Wikileaks began on Sunday November 28th 2010 publishing 251,287 leaked United States embassy cables, the largest set of confidential documents ever to be released into the public domain. The documents will give people around the world an unprecedented insight into US Government foreign activities.

The cables, which date from 1966 up until the end of February 2010, contain confidential communications between 274 embassies in countries throughout the world and the State Department in Washington DC. 15,652 of the cables are classified Secret.

The embassy cables will be released in stages over the next year. The subject matter of these cables is of such importance, and the geographical spread so broad, that to do otherwise would not do this material justice.

The cables show the extent of US spying on its allies and the UN; turning a blind eye to corruption and human rights abuse in “client states”; backroom deals with supposedly neutral countries; lobbying for US corporations; and the measures US diplomats take to advance those who have access to them.

This document release reveals the contradictions between the US’s public persona and what it says behind closed doors – and shows that if citizens in a democracy want their governments to reflect their wishes, they should ask to see what’s going on behind the scenes.

Every American schoolchild is taught that George Washington – the country’s first President – could not tell a lie. If the administrations of his successors lived up to the same principle, today’s document flood would be a mere embarrassment. Instead, the US Government has been warning governments — even the most corrupt — around the world about the coming leaks and is bracing itself for the exposures.

The full set consists of 251,287 documents, comprising 261,276,536 words (seven times the size of “The Iraq War Logs”, the world’s previously largest classified information release).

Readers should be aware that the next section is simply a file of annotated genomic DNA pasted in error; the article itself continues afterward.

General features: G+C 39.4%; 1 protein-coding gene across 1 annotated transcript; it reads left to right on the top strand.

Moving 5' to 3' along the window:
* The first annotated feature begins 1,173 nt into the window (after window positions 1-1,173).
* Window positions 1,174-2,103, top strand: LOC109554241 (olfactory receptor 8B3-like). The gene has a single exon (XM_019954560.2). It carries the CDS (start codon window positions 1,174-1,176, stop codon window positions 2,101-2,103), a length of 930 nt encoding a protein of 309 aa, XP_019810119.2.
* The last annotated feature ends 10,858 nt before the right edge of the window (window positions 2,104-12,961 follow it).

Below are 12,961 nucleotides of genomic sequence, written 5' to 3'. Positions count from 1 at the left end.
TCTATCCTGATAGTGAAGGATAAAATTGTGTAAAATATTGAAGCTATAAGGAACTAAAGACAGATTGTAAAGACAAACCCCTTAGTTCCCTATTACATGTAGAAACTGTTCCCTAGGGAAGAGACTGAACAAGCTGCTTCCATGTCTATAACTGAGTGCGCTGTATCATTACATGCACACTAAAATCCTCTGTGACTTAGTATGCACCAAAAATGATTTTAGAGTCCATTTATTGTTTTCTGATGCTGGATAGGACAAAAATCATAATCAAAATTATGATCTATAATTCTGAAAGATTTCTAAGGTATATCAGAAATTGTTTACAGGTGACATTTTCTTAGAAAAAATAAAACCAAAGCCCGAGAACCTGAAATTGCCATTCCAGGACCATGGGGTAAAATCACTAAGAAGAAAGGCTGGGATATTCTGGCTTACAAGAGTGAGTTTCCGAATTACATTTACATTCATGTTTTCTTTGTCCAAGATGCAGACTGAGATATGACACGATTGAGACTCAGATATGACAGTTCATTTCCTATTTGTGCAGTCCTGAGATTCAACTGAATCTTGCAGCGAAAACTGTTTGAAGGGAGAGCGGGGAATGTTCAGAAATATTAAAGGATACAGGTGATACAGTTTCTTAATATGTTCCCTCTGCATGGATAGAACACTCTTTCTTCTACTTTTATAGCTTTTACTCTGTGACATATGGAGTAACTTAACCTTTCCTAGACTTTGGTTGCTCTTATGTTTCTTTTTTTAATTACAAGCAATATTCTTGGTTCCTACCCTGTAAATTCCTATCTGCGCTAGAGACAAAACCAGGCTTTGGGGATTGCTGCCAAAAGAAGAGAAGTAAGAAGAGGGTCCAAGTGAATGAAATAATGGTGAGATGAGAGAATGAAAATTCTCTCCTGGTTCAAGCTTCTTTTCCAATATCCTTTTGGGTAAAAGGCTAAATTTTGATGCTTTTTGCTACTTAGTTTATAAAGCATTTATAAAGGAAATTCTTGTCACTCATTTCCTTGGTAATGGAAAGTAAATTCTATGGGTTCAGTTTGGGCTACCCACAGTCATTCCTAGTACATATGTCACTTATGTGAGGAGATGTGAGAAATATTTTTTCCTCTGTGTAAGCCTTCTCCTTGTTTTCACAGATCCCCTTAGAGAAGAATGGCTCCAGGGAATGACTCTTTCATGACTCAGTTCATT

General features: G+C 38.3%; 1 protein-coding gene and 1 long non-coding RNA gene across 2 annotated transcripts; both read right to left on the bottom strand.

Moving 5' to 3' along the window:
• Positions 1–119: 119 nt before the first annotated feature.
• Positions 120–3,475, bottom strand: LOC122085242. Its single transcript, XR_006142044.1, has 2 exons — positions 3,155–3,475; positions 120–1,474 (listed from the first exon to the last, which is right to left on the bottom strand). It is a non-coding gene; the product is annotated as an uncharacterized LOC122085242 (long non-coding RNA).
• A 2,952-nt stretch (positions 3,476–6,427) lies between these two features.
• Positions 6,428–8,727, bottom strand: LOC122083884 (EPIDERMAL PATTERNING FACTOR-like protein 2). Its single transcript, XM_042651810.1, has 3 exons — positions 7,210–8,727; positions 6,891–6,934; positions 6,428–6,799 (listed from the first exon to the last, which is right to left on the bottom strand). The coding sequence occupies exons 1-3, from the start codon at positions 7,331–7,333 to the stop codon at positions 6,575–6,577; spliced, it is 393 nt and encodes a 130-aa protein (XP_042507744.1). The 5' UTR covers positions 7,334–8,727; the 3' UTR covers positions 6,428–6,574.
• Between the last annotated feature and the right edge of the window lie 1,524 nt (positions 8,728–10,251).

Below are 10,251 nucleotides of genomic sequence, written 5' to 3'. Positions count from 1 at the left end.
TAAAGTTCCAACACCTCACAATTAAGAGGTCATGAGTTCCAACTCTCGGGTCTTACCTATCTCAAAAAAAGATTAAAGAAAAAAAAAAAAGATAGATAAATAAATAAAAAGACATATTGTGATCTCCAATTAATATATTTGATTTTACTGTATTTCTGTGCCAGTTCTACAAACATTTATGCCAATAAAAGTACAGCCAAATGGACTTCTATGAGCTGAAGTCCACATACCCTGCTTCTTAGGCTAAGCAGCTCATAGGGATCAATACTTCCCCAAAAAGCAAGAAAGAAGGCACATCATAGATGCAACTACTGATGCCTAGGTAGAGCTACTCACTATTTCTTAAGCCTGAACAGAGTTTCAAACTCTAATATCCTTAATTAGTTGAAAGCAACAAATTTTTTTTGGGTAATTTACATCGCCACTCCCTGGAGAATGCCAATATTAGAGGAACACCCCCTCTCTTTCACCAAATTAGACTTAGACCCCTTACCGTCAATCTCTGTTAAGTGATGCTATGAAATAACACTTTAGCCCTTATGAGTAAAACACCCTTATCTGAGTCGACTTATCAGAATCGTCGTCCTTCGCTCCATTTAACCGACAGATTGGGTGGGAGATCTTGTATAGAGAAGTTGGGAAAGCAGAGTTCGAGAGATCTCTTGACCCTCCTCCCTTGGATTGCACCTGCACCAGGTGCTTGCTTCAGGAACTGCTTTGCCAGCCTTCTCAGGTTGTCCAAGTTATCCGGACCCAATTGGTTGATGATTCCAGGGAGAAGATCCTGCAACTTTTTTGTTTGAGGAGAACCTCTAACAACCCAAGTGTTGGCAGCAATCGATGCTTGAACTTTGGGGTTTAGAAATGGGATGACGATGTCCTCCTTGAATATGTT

The cables cover from 28th December 1966 to 28th February 2010 and originate from 274 embassies, consulates and diplomatic missions.

Groups to contact for comment

How to explore the data

The best way to explore the data is using http://www.cablegatesearch.net.

Search for events that you remember that happened for example in your country. You can browse by date or search for an origin near you.

Pick out interesting events and tell others about them. Use twitter, reddit, mail whatever suits your audience best.

For twitter or other social networking services please use the #cablegate or unique reference ID (e.g. #66BUENOSAIRES2481) as hash tags.

Key figures:

15, 652 secret
101,748 confidential
133,887 unclassified

Iraq most discussed country – 15,365 (Cables coming from Iraq – 6,677)
Ankara, Turkey had most cables coming from it – 7,918
From Secretary of State office – 8,017

According to the US State Departments labeling system, the most frequent subjects discussed are:

External political relations – 145,451
Internal government affairs – 122,896
Human rights – 55,211
Economic Conditions – 49,044
Terrorists and terrorism – 28,801
UN security council – 6,532

Source: https://wikileaks.org/cablegate.html

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The Aseanists Time is daily online newspaper and magazine covering on regional politic, economic, and social issues; science and technology, regional leaders, politic and economic in each ASEAN Member States along with ASEAN 6 (United States, Australia, Japan, South Korea, China, and India), regional natural disaster and climate change, regional business, finance and economic statistic and figure. Furthermore, We also cover on top 10 economic countries. Finally, we report ASEAN, EU and UN as well.

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